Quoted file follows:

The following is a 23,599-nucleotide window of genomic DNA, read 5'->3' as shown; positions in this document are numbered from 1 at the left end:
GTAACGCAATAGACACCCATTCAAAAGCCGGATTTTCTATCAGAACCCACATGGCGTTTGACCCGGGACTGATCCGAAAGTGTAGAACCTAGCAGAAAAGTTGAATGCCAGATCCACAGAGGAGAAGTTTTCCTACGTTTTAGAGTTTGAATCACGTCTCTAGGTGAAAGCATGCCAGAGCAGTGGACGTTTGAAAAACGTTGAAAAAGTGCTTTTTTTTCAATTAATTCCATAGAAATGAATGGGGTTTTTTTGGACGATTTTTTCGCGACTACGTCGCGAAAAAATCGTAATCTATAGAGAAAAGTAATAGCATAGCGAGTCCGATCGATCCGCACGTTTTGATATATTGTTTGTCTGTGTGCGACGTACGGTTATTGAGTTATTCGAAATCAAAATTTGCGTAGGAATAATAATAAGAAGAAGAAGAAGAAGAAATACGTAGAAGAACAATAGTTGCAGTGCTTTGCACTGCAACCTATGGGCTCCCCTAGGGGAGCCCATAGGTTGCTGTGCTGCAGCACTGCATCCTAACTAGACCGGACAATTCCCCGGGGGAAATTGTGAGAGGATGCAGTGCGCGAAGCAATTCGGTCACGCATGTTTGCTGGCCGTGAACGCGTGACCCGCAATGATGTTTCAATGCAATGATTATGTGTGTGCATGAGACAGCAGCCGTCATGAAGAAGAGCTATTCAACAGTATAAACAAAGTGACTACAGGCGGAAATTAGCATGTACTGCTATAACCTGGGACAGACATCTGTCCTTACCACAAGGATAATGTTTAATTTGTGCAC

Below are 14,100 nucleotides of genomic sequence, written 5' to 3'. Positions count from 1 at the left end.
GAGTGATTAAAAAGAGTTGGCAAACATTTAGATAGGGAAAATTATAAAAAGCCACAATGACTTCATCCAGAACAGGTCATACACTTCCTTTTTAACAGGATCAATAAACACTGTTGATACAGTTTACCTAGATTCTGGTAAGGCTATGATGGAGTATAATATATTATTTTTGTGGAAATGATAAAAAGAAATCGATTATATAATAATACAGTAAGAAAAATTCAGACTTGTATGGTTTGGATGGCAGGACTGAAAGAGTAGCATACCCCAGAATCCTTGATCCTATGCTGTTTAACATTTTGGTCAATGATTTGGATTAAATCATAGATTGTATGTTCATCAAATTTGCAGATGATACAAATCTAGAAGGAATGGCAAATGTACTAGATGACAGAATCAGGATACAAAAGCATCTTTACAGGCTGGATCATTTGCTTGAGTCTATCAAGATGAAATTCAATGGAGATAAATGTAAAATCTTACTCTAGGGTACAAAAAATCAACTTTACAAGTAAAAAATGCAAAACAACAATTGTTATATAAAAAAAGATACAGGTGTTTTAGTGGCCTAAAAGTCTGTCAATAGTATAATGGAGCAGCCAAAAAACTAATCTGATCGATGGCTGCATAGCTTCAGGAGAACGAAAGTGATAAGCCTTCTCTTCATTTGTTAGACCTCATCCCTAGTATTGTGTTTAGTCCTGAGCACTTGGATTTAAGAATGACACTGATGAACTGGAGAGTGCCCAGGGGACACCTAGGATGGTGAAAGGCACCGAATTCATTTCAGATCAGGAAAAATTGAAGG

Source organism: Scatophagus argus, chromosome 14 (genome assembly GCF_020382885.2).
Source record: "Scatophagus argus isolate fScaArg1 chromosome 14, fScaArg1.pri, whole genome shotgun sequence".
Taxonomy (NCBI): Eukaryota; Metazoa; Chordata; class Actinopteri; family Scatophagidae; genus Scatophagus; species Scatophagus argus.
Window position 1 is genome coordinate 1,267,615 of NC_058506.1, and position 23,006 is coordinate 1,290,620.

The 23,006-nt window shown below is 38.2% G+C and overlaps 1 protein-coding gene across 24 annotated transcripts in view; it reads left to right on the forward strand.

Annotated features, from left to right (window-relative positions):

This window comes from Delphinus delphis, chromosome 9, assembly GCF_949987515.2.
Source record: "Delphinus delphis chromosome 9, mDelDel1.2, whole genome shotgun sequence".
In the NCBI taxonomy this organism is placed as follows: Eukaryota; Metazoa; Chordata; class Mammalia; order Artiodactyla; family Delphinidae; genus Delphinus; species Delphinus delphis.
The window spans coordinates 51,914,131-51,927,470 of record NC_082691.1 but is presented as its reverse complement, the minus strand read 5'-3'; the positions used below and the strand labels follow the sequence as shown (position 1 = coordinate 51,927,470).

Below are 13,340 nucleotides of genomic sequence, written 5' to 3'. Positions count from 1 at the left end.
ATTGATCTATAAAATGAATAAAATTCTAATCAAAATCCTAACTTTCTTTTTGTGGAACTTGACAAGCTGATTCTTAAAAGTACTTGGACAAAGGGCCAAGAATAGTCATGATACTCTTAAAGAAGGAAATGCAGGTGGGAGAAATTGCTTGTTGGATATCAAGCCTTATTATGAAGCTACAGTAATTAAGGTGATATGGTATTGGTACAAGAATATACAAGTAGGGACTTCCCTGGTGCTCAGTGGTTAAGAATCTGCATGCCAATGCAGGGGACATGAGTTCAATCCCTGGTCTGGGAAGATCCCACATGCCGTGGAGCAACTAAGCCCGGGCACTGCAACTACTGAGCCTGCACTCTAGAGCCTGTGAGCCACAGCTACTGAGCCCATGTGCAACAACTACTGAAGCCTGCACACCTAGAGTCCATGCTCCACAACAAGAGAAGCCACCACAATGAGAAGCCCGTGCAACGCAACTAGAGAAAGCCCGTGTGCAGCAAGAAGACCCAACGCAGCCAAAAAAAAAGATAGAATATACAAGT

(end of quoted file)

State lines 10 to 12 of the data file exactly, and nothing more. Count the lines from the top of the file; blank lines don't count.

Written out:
Annotated features, from left to right (window-relative positions):

This window comes from Delphinus delphis, chromosome 9, assembly GCF_949987515.2.
Source record: "Delphinus delphis chromosome 9, mDelDel1.2, whole genome shotgun sequence".